Is the gluten contained within the grain the only or main contributor to other autoimmune conditions?

I’m SO glad you asked!  The answer is a whopping NO!  There is a much larger picture here.

Who is Monsanto and how do their products affect us?  Dr. Axe explains this really well when he says, “Monsanto is an international agriculture company based out of St. Louis, Mo., whose history dates back to the early 20thcentury. It began by producing the artificial sweetener saccharin and later moved on to producing chemicals like Agent Orange, widely used by the U.S. military during the Vietnam War and later found to be carcinogenic.”

He goes on to tell his readers, “After selling off its chemical divisions, after numerous environmental violations and lawsuits, today Monsanto sticks to the biotechnology and agriculture business. Whether you’re familiar with the brand or hadn’t heard of it before today, you’ve almost surely consumed a Monsanto-associated product. Genetically altered seeds from Monsanto can be found in alfalfa, canola, cotton, sorghum, soybeans, sugarbeets and wheat. In fact, Monsanto’s patented genes are present in about 95 percent of U.S.-grown soybeans and 80 percent of our corn.”  Needless to say, I stopped eating non-organic corn products years ago.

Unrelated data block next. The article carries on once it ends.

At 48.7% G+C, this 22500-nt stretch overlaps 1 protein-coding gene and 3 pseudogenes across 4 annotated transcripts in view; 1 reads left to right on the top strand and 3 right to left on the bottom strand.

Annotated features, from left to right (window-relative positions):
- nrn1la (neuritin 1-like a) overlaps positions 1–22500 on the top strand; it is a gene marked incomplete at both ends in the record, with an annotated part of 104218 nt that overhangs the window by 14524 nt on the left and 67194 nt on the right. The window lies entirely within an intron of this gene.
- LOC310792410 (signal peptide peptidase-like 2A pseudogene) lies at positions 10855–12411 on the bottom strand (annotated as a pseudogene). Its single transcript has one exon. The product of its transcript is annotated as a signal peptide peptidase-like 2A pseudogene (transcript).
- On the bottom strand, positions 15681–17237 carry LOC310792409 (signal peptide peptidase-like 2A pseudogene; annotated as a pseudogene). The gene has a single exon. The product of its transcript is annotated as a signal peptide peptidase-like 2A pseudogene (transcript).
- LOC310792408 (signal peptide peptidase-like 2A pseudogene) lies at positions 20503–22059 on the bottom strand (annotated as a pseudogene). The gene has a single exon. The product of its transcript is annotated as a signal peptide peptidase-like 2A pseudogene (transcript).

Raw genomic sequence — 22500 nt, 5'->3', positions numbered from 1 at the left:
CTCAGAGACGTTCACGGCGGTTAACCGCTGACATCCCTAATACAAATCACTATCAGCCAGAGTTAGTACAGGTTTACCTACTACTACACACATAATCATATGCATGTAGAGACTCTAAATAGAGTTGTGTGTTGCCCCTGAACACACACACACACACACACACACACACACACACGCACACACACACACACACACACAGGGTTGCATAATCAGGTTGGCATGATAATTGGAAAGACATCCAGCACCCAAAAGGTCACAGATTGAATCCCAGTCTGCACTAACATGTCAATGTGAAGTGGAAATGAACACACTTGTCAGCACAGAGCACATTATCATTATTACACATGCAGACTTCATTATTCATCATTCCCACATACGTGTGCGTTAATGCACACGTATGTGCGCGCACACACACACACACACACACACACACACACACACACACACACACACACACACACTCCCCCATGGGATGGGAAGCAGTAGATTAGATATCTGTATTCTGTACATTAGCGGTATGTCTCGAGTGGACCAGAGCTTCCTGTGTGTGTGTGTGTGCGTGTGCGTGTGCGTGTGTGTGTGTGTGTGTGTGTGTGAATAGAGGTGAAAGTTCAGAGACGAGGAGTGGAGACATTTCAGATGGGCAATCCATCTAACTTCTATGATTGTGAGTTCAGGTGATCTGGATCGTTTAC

What is Roundup?

Monsanto’s Roundup is the real money maker here.  Roundup is an herbicide designed to kill (or “control”) broadleaf plants, weeds and grasses  and was developed in 1974.  It is the world’s most popular weed killer used in both farmland and home gardens around the globe.

Roundup has an active ingredient–a chemical called glyphosate.  Dr. Mercola shares the newest findings in our exposure to this toxic chemical.  “Increasing exposure to glyphosate, the active ingredient in Monsanto’s Roundup herbicide, may be at least partially to blame for rising rates of numerous chronic diseases in Westernized societies, according to recent research.

The finding, published in Entropy,1 has ramifications for virtually every man, woman and child in developed nations, as this pesticide is widely used on both conventional and, especially, genetically modified (GM) crops (to the tune of more than one billion pounds sprayed in the US alone).